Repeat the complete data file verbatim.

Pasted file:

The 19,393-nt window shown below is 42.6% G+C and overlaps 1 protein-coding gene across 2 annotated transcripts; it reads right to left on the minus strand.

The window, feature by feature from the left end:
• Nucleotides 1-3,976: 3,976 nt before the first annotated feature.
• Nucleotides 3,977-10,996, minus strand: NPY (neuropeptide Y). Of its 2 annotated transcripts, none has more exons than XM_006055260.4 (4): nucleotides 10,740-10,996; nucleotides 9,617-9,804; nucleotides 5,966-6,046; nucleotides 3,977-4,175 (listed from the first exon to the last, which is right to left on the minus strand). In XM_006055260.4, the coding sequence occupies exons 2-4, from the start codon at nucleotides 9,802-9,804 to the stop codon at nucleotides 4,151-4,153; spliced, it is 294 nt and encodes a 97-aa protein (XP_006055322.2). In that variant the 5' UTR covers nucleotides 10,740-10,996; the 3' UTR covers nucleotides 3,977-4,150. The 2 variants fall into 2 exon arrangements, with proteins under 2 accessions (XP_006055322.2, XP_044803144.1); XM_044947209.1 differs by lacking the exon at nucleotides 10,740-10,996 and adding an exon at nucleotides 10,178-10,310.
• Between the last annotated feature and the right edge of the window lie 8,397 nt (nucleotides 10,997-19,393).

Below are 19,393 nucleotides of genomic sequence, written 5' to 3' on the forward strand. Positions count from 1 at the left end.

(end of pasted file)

The 19,393-nt window shown below is 42.6% G+C and overlaps 1 protein-coding gene across 2 annotated transcripts; it reads right to left on the minus strand.

The window, feature by feature from the left end:
• Nucleotides 1-3,976: 3,976 nt before the first annotated feature.
• Nucleotides 3,977-10,996, minus strand: NPY (neuropeptide Y). Of its 2 annotated transcripts, none has more exons than XM_006055260.4 (4): nucleotides 10,740-10,996; nucleotides 9,617-9,804; nucleotides 5,966-6,046; nucleotides 3,977-4,175 (listed from the first exon to the last, which is right to left on the minus strand). In XM_006055260.4, the coding sequence occupies exons 2-4, from the start codon at nucleotides 9,802-9,804 to the stop codon at nucleotides 4,151-4,153; spliced, it is 294 nt and encodes a 97-aa protein (XP_006055322.2). In that variant the 5' UTR covers nucleotides 10,740-10,996; the 3' UTR covers nucleotides 3,977-4,150. The 2 variants fall into 2 exon arrangements, with proteins under 2 accessions (XP_006055322.2, XP_044803144.1); XM_044947209.1 differs by lacking the exon at nucleotides 10,740-10,996 and adding an exon at nucleotides 10,178-10,310.
• Between the last annotated feature and the right edge of the window lie 8,397 nt (nucleotides 10,997-19,393).

Below are 19,393 nucleotides of genomic sequence, written 5' to 3' on the forward strand. Positions count from 1 at the left end.